MORE TIMES IN A ROW THAN SOX FANS CAN ONLY DREAM OF.
AND SOME OF THESE WILD CARD TEAMS ARE ACTUALLY GOING ON TO WIN THE WORLD SERIES!

I trust I made myself clear?


Lip


My exact statement was "Looking at the standings the last few years, itís hard to find a team not named the Yankees or Rangers who has maintained the level of excellence year in and year out that you seem to require for the Sox to at least justify mediocre attendance." Note the "last few years" part. Its an important part of my sentence. I included it for a reason.

You replied by talking about teams that made multiple playoff appearances as some point in time in history. Some of those teams have made a single appearance in the "last few years". None of those teams (except PHI, which I previously admitted I should have classified with NYY and TEX) have been on a run of back to back playoff appearances (WC or DIV) in the last few years. That's why I didn't include them in my "short list". They didn't qualify.

Teams rarely go to the playoffs three, four or five years in a row. There's too much parity, player movement, and all around money being thrown around to make that a reality. Would I like that to happen? Hell yes. Do I believe the Sox deserve to flounder in the bottom third of attendance if they don't. Of course not. A marketing plan that requires three or four consecutive playoff seasons to see an increase in ticket sales is insanity.

Quote:
Originally Posted by Lip Man 1 View Post
But feel free to keep finding ways to "blame" the fan base.
Quote:
Originally Posted by Doogiec View Post
And for the record, I blame this COMPLETELY on Sox marketing.
I don't know how I could have stated this any clearer as to who I blame for this issue. But if you prefer to just put words in my mouth....


So I am going to state my beliefs in a few short paragraphs, and then go away for many months as is my habit:

Sox attendance should somewhat correlate with performance on the field. It historically has not. I'm not talking about the stupidity that exists on the north side. I'm talking about a middle of the pack team drawing middle of the pack numbers. I'm talking about a World Series team drawing in the top five of the league. And I'm OK with a 95-100 game loser finishing at or near the bottom. That shouldn't be hard in a huge market such as Chicago, even if it is essentially cut in half.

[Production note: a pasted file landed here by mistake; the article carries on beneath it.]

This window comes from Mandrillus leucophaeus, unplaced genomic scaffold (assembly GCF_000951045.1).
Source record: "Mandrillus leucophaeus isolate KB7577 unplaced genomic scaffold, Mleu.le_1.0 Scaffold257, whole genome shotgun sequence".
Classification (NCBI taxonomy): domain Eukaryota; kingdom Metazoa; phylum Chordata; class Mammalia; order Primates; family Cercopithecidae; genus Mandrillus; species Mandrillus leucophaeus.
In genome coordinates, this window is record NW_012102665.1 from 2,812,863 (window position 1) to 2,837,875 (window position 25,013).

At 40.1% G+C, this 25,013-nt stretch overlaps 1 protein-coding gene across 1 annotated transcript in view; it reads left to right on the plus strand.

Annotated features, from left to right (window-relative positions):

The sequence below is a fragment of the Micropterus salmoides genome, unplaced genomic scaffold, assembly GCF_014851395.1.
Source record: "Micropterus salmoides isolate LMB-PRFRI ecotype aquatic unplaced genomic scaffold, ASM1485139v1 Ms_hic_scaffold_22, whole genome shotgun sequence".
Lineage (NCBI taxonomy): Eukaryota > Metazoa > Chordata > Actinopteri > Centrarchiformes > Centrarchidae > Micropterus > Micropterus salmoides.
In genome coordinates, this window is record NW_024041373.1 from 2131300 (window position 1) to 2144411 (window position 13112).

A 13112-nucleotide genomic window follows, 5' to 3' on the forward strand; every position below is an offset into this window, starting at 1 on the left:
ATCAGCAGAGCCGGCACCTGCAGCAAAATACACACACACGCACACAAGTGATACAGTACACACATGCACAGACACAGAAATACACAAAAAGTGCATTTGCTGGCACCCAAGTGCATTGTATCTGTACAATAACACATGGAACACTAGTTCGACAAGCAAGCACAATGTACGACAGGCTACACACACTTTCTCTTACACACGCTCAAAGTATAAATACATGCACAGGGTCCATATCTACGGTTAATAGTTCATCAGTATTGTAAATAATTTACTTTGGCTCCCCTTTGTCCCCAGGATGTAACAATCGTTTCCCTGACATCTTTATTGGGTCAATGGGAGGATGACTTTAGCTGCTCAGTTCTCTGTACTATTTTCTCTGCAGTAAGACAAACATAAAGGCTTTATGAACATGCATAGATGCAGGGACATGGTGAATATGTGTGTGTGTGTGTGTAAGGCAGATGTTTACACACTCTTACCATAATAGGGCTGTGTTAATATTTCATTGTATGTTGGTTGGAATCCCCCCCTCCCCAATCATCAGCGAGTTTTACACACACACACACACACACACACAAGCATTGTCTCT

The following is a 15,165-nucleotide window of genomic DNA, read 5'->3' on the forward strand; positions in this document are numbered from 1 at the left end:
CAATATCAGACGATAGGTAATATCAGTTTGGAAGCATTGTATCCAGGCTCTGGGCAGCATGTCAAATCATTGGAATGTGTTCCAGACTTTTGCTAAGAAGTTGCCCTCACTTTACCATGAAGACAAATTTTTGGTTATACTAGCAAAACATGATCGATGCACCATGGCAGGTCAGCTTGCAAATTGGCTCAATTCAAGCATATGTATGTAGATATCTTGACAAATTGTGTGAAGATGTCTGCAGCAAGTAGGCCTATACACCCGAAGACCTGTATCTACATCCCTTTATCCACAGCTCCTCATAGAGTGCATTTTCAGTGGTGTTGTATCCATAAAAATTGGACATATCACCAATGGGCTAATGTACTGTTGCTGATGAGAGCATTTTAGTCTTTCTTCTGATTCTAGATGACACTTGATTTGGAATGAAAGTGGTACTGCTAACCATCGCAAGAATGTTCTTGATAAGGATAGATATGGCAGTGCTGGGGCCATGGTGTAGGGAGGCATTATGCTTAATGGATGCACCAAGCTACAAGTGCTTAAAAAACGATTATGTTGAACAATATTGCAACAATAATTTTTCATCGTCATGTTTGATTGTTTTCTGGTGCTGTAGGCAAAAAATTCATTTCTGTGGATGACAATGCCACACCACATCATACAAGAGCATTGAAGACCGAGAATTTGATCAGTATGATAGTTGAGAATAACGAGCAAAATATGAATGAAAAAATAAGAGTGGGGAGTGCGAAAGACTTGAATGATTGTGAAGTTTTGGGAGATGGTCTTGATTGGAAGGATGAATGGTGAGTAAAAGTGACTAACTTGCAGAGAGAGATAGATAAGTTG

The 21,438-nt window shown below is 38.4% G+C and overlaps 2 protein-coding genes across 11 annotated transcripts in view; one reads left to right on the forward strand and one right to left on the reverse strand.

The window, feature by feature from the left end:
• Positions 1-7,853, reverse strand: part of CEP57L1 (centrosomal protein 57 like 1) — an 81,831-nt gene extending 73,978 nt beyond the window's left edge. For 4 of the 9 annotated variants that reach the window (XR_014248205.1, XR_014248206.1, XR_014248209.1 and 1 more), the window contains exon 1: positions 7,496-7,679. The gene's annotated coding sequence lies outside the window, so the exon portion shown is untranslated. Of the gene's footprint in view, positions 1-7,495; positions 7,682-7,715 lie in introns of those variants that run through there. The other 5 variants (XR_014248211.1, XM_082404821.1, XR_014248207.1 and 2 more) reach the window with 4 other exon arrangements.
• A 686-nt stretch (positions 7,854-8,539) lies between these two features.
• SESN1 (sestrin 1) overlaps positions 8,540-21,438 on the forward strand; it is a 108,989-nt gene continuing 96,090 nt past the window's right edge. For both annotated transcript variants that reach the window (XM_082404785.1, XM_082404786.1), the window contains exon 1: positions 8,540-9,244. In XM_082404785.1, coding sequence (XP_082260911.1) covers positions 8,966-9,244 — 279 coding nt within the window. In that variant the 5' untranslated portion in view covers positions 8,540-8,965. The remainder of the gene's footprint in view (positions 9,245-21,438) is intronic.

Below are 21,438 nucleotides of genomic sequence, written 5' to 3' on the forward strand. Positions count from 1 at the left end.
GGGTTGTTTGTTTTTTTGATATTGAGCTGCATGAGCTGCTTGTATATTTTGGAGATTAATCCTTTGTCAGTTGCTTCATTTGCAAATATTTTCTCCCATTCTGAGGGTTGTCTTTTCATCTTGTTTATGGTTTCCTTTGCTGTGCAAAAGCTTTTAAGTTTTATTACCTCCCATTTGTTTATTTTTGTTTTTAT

The failure to do this is a failure of Sox marketing. When you look at attendance numbers around the league, it is clear that just about every other team can figure out a way to sell tickets even if they aren't going to the playoffs. The Sox can't, and even struggle to do so at a normal level when they are going to the playoffs

Last edited by doogiec; 10-03-2012 at 12:40 PM. Reason: spelling
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  #53  
Old 10-03-2012, 12:58 PM
DSpivack DSpivack is offline
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Quote:
Originally Posted by SCCWS View Post
Living in the greater Boston area, I see a completely different picture on fan attendance. I posted this several years ago on WSI as well. Obviously Boston draws well. But I think if you were able to get a listing of Red Sox Season Ticket Holders, more than 60% would be corporate. As Boston's success and prices rose, the average fan got pushed into cheaper seats or gave up. When I say Corporate seats, I am not referring to boxes. In addition to the Corporate boxes, many companies have 6-8-10 grandstand seats. A typical company may have 10 seats. 5 in the Home plate area and 5 more cheaper grandstand seats down the lines. The good seats are used for customers and the lesser seats often given to their employees. I have a Purchasing background so I was constantly getting Red Sox tickets before I retired. My kids live in Boston and also go to 10+ games a year w corporate tics. In fact, I know La Salle Bank had Corporate Tickets when I visited them about 10 years ago. Not sure whose but they all seemed like Cub fans.